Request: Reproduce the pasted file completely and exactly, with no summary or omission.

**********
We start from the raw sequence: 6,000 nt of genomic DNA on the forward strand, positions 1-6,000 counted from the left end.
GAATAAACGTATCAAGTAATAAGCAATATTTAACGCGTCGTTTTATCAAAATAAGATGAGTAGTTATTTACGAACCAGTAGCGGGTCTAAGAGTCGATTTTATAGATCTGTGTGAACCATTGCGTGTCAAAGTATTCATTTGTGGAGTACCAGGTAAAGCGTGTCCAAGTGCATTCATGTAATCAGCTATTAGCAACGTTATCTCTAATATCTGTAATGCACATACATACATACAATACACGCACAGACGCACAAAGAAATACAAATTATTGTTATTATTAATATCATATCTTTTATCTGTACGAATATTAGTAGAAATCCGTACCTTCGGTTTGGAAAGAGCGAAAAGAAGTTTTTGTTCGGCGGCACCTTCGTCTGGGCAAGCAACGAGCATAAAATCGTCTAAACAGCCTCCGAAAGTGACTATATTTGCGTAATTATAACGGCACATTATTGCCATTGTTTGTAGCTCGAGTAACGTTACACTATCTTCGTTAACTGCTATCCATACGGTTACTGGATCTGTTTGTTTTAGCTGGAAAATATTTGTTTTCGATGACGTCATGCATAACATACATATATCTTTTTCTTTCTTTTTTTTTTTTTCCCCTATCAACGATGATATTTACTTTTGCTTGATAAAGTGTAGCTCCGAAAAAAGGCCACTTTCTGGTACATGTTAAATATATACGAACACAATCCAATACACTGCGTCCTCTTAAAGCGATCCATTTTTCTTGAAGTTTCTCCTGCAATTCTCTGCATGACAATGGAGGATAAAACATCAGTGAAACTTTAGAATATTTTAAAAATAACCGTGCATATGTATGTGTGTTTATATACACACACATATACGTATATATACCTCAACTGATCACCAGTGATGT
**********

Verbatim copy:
We start from the raw sequence: 6,000 nt of genomic DNA on the forward strand, positions 1-6,000 counted from the left end.
GAATAAACGTATCAAGTAATAAGCAATATTTAACGCGTCGTTTTATCAAAATAAGATGAGTAGTTATTTACGAACCAGTAGCGGGTCTAAGAGTCGATTTTATAGATCTGTGTGAACCATTGCGTGTCAAAGTATTCATTTGTGGAGTACCAGGTAAAGCGTGTCCAAGTGCATTCATGTAATCAGCTATTAGCAACGTTATCTCTAATATCTGTAATGCACATACATACATACAATACACGCACAGACGCACAAAGAAATACAAATTATTGTTATTATTAATATCATATCTTTTATCTGTACGAATATTAGTAGAAATCCGTACCTTCGGTTTGGAAAGAGCGAAAAGAAGTTTTTGTTCGGCGGCACCTTCGTCTGGGCAAGCAACGAGCATAAAATCGTCTAAACAGCCTCCGAAAGTGACTATATTTGCGTAATTATAACGGCACATTATTGCCATTGTTTGTAGCTCGAGTAACGTTACACTATCTTCGTTAACTGCTATCCATACGGTTACTGGATCTGTTTGTTTTAGCTGGAAAATATTTGTTTTCGATGACGTCATGCATAACATACATATATCTTTTTCTTTCTTTTTTTTTTTTTCCCCTATCAACGATGATATTTACTTTTGCTTGATAAAGTGTAGCTCCGAAAAAAGGCCACTTTCTGGTACATGTTAAATATATACGAACACAATCCAATACACTGCGTCCTCTTAAAGCGATCCATTTTTCTTGAAGTTTCTCCTGCAATTCTCTGCATGACAATGGAGGATAAAACATCAGTGAAACTTTAGAATATTTTAAAAATAACCGTGCATATGTATGTGTGTTTATATACACACACATATACGTATATATACCTCAACTGATCACCAGTGATGT